Want to keep learning?

This content is taken from the University of Reading's online course, Understanding Depression and Low Mood in Young People. Join the course to learn more.

Skip to 0 minutes and 13 seconds So we talk about this idea of physical activity, and that can be a whole range of different things, not just exercise. Exercise is great, but physical activity is anything that kind of gets us up and moving and active. Things like walking, housework, getting out of the house with the dog. Any of these things can help us to be active. Exercising is really good for lots of different reasons. There’s a whole range of really well-known health benefits associated with exercise. But also, we know that the hormones that are going through our body whilst we exercise, they can make us feel quite good. So actually, our mood can be boosted as a result of going out and doing those activities.

Skip to 0 minutes and 49 seconds There’s also a very nice social component to exercise. So some things that we might go out and do, we do with other people. So it might be that we go to clubs with friends or we go out for a walk with our family. Exercise can also give us a really good sense of achievement that we’ve done something really good for ourselves and really productive. And that can also help us to feel better. The time at which you might start to notice that something’s really changing for your young person is if they’re withdrawing from lots of activities.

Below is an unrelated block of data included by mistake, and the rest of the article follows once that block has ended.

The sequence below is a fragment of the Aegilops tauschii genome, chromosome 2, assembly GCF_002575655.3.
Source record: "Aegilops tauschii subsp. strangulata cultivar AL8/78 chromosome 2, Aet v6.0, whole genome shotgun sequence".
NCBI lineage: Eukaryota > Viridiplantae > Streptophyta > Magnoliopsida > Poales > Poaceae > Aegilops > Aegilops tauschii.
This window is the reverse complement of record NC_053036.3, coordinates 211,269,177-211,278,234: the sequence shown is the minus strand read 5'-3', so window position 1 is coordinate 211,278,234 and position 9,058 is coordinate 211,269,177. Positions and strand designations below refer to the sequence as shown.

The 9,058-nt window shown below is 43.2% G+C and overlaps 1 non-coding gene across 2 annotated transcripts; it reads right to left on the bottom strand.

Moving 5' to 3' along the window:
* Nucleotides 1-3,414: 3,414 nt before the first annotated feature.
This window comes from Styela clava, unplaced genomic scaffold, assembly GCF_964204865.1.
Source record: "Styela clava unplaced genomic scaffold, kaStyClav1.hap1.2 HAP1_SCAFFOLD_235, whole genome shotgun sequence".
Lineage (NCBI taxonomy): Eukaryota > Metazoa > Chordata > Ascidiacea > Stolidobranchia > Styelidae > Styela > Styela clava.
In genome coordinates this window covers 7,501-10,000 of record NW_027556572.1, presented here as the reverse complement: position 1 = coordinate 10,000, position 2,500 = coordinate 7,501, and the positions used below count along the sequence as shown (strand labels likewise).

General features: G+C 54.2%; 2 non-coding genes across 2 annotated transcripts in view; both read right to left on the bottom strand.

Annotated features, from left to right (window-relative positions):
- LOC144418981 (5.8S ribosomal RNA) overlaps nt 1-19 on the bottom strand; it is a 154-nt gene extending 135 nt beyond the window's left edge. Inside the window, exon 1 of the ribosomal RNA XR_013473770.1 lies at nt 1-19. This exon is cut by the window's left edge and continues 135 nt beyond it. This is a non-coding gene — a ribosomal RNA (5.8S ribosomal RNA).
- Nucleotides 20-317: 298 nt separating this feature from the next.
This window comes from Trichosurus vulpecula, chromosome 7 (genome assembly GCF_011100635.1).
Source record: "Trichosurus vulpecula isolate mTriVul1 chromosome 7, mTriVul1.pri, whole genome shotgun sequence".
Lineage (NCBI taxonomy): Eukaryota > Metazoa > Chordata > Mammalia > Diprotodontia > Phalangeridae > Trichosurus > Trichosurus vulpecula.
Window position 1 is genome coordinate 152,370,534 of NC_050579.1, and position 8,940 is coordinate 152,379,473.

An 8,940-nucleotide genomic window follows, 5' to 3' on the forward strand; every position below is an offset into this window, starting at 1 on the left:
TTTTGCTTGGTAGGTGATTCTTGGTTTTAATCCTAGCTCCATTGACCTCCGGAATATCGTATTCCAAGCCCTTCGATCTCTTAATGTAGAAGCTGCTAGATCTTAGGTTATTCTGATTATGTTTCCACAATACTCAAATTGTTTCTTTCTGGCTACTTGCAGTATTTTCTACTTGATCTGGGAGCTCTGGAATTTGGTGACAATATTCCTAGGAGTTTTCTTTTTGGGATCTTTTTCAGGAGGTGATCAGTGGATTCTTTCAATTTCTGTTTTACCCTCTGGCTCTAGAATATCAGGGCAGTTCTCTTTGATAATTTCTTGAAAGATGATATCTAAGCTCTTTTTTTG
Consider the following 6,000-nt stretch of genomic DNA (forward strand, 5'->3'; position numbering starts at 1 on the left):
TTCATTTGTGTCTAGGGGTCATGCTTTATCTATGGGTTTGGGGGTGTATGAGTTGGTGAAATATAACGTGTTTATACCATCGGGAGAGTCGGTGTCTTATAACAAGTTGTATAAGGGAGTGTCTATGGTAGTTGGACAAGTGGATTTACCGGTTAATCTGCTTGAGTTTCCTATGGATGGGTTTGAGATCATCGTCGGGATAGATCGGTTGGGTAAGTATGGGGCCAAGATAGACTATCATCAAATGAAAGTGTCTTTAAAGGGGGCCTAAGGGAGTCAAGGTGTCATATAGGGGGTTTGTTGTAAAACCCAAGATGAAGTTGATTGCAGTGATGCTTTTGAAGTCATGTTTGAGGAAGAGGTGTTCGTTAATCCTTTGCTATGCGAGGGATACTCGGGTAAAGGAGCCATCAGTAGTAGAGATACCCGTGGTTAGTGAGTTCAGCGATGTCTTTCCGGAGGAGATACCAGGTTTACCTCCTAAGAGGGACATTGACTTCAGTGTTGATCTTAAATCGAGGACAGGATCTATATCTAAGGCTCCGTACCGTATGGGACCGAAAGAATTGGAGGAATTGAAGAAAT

Skip to 1 minute and 15 seconds So if you notice they are pulling out of lots of things they used to enjoy, aren’t doing some things at home perhaps that they used to enjoy as well. That might be an indication that there’s something more going on and not just normal teenage development. It’s also really important their family are modelling healthy behaviours. That they themselves are also demonstrating the importance of physical activities.

The benefits of physical activity

We now move on to our third topic of this week- physical activities. In this video, Dr Faith Orchard discusses the importance of engaging in a range of enjoyable activities/hobbies.

These activities often include exercise or physical activity. Here are some examples of the impact exercise can have on an individual’s wellbeing:

  • Help build and maintain bones, muscles, joints
  • Control weight, build lean muscle and reduce fat
  • Improve skin
  • Prevent high blood pressure
  • Reduce stress
  • Improve mood
  • Think better and clearer
  • Boosts immune system

The importance of physical activity for mental health and wellbeing is now widely recognised. The advantages are obvious, can be inexpensive, and don’t necessarily require professional help.

Although we often think of sports such as football or going to the gym when we think of exercise, many forms of physical activity can be helpful. Here are just a few examples:

A collage of photos. Starting from top left going clockwise: someone cleaning windows, walking a dog, someone mowing the lawn and someone cycling

What exercise or physical activity do you do or would like to get involved in? Share your ideas in the comments below. Take the time to read and respond to posts by other learners or ‘Like’ those posts that you think make a good point.

Share this video:

This video is from the free online course:

Understanding Depression and Low Mood in Young People

University of Reading